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Could a recent layoff constitute wrongful termination?

On Behalf of | Jun 12, 2023 | Wrongful Termination

The loss of a job can serve as a dire financial setback for someone with a mortgage and/or a family to support. The more highly-compensated a worker is and the larger the number of workers let go simultaneously, the greater the likelihood that they may struggle to find comparable employment nearby in a timely manner. Large-scale terminations, like layoffs after a merger, often result in a glut of workers on the market and a dearth of comparable positions.

Someone who has been let go as part of a layoff may eventually start noticing a pattern that connects them with the other workers let go at the same time or may believe that their inclusion in the layoff occurred because they reported sexual harassment or requested leave under the Family and Medical Leave Act. Could a layoff by an employer constitute wrongful termination?

Any job loss could lead to claims of wrongful termination

A worker’s right to be free from retaliatory acts and discrimination does not simply disappear if the company only temporarily downsizes but hopes to rehire some of the workers later. A layoff, like an actual termination, will typically result in the cessation of someone’s income and all of the practical challenges that come along with that sudden economic shift. Many workers do not have enough in savings to cover more than a few weeks or months of household expenses, so a sudden layoff will put them in a bind. All too often, they focus so much on getting a new job that they never push back against the misconduct of their former employers. When is the layoff wrongful?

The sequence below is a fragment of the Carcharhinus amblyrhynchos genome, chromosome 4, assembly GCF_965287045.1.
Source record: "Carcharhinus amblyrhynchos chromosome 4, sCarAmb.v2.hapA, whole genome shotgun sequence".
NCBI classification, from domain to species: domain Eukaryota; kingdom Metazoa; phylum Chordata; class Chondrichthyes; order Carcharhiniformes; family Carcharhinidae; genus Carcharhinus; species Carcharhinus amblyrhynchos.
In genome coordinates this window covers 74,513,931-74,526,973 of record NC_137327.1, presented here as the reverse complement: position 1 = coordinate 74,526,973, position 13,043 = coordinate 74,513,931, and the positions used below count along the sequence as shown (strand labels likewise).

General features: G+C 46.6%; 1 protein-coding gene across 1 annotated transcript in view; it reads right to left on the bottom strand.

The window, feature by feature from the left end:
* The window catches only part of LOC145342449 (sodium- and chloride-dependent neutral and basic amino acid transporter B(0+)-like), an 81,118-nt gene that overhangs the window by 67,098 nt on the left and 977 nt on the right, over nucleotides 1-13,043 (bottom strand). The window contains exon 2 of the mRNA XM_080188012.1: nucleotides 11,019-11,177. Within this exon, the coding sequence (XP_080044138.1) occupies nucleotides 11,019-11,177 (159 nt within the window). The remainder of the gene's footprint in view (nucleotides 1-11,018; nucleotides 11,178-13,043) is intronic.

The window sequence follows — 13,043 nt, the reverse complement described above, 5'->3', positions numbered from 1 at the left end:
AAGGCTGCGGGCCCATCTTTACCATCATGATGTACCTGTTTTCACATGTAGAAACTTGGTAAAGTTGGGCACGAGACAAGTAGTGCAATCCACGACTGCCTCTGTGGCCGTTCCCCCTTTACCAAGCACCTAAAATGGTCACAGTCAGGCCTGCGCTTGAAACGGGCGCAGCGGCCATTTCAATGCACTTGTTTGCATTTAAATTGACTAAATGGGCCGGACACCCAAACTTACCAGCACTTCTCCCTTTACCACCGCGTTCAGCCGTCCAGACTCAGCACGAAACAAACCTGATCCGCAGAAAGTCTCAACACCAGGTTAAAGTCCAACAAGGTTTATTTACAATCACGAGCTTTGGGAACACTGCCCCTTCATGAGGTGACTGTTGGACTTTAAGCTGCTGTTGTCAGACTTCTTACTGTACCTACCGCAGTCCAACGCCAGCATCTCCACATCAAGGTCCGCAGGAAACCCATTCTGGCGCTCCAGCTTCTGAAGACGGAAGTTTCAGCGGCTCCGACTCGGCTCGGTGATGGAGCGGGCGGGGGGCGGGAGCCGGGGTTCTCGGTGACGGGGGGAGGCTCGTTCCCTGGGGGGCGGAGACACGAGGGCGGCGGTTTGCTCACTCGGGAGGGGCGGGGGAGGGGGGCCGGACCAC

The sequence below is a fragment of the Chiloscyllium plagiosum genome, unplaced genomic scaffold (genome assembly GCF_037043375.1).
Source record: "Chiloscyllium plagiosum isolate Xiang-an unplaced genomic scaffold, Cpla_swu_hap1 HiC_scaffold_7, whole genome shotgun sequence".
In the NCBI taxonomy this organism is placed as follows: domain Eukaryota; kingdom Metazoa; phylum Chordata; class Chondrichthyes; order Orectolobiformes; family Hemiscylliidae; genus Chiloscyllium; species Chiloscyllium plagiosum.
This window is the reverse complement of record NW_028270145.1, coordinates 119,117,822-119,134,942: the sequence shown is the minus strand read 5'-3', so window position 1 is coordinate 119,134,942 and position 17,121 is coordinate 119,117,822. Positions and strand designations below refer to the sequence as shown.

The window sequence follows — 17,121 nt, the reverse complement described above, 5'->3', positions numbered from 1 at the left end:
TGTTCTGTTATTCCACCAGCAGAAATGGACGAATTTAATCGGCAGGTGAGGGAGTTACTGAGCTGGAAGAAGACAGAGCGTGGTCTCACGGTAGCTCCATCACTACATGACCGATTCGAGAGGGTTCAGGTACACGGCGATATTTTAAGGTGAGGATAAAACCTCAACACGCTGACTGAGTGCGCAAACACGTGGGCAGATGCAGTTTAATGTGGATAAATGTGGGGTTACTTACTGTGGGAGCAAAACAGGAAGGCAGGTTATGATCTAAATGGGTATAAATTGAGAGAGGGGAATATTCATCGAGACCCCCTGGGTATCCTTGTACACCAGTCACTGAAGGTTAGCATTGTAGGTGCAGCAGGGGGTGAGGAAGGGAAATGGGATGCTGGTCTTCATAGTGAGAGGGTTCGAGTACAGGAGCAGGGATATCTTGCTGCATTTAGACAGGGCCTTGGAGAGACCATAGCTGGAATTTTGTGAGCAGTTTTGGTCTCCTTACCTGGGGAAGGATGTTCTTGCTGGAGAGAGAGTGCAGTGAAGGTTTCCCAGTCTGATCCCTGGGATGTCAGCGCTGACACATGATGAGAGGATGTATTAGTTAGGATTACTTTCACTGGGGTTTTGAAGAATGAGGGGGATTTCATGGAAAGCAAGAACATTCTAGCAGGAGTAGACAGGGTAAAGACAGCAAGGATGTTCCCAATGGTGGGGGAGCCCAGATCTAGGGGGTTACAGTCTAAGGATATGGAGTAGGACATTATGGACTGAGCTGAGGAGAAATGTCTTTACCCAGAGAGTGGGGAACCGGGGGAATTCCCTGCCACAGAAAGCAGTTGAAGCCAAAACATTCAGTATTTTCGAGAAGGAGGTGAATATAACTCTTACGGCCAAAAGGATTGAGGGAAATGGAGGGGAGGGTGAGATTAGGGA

The same rules that apply to firings apply to layoffs

Employers should not disproportionately include workers with certain protected characteristics in the pool of workers laid off by the company. Race, age, sex and religion are among the protected characteristics that employers should not consider when deciding who to lay off during a downsizing or restructuring effort. When all of the workers over the age of 50 or belonging to a certain religion lose their jobs at once, the layoff could be wrongful because discrimination occurred.

Other times, there may not be a specific pattern in the layoffs, but the company chooses to include workers who recently engaged in protected workplace activities. Attempting to unionize with coworkers, reporting workplace misconduct and seeking medical accommodations are all activities that should not result in an employer punishing the worker.

Realizing that a layoff could be the result of discrimination or retaliation might help someone more effectively push back when they lose their job in a manner that seems patently unfair and/or unlawful.